Biden’s Corporate Tax Proposals

Business Tax

President Biden recently unveiled his $2.3 trillion infrastructure proposal as part of the American Jobs Plan (Plan). The Plan involves infrastructure and other investments over an 8-year period as it seizes the “moment to reimagine and rebuild a new economy.”

The stated goals of the Plan are to create millions of jobs, to rebuild the country’s infrastructure, and to position the United States to out-compete China. On March 31, 2021, the White House released a detailed Fact Sheet that lays out the details.

President Biden proposes to “more than pay for” the one-time cost of the Plan over a 15-year period, with the excess going towards permanent deficit reduction. And because any good plan needs a catchy title – this one is called the “Made in America Tax Plan.” This plan involves a series (some might say raft) of changes to the corporate tax code so that it “incentivizes job creation and investment here in the United States, stops unfair and wasteful profit shifting to tax havens, and ensures that large corporations are paying their fair share.” The changes also seek to undo parts of the 2017 Tax Cuts and Jobs Act, with the White House says “made an unfair system worse.”

Below are some of the more salient proposals, many of which were initially proposed on the campaign trail. But keep in mind that these proposals are likely to morph over time as Congress weighs in with implementing legislation. For example, at least one Democratic member of Congress has refused to agree to anything that does not involve a repeal of the state and local tax (SALT) deduction limitation, and another member insists on a lower corporate tax rate (25%) than the one in President’s Biden’s proposal.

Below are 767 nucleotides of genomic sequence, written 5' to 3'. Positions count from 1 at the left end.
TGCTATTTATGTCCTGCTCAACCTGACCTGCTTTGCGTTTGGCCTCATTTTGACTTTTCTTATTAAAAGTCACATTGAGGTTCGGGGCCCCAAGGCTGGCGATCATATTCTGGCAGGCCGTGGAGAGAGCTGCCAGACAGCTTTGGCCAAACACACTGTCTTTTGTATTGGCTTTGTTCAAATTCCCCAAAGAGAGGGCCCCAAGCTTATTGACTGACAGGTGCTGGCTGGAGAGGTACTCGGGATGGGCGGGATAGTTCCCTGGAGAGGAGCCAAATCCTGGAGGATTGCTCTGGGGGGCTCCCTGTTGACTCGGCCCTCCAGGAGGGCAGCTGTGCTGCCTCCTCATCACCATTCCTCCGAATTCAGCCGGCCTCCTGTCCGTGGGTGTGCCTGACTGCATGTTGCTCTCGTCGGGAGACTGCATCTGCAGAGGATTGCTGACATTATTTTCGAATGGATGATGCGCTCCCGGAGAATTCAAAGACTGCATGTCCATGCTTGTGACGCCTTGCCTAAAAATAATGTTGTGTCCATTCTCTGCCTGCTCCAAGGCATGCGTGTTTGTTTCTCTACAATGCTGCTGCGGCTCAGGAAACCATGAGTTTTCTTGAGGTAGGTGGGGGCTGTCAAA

• Increase the corporate tax rate from 21% to 28%
  • Create a new 15% minimum tax on the global book income of large corporations
  • Increase the IRS budget to effectively enforce the tax laws against corporations who “have at their disposal . . . an army of high-paid tax advisors and accountants” who help them avoid or evade tax liabilities
  • Eliminate tax preferences for fossil fuels and make sure polluting industries pay for environmental clean up
  • Strengthen the global minimum tax on U.S. multinational corporations
    • Increase the GILTI tax rate from 10.5% to 21%
    • Calculate GILTI on a country-by-country basis to ensure the taxation of profits in tax-haven countries
    • Eliminate the 10% deduction from the GILTI tax (i.e., the net Deemed Tangible Income Return (DRIT) deduction)
  • Repeal the Foreign-Derived Intangible Income (FDII) deduction “which gave corporations a tax break for shifting assets abroad and is ineffective at encouraging corporations to invest in R&D”
  • Create rules to make it harder for U.S. companies to acquire or merge with a foreign company to avoid U.S. tax (i.e., anti-inversion rules)
  • Deny deductions to foreign corporations on payments that could allow them to strip profits out of the United States if they are based in a country that does not adopt a strong minimum tax
  • Deny expense deductions related to the offshoring of American jobs, and credit expenses for onshoring

The White House also plans to introduce changes to the taxation of individual taxpayers in the coming weeks, so there’s more to come on that front.

If you have questions regarding the above tax proposals or how they may affect you, please
reach out to your Withum tax advisor.

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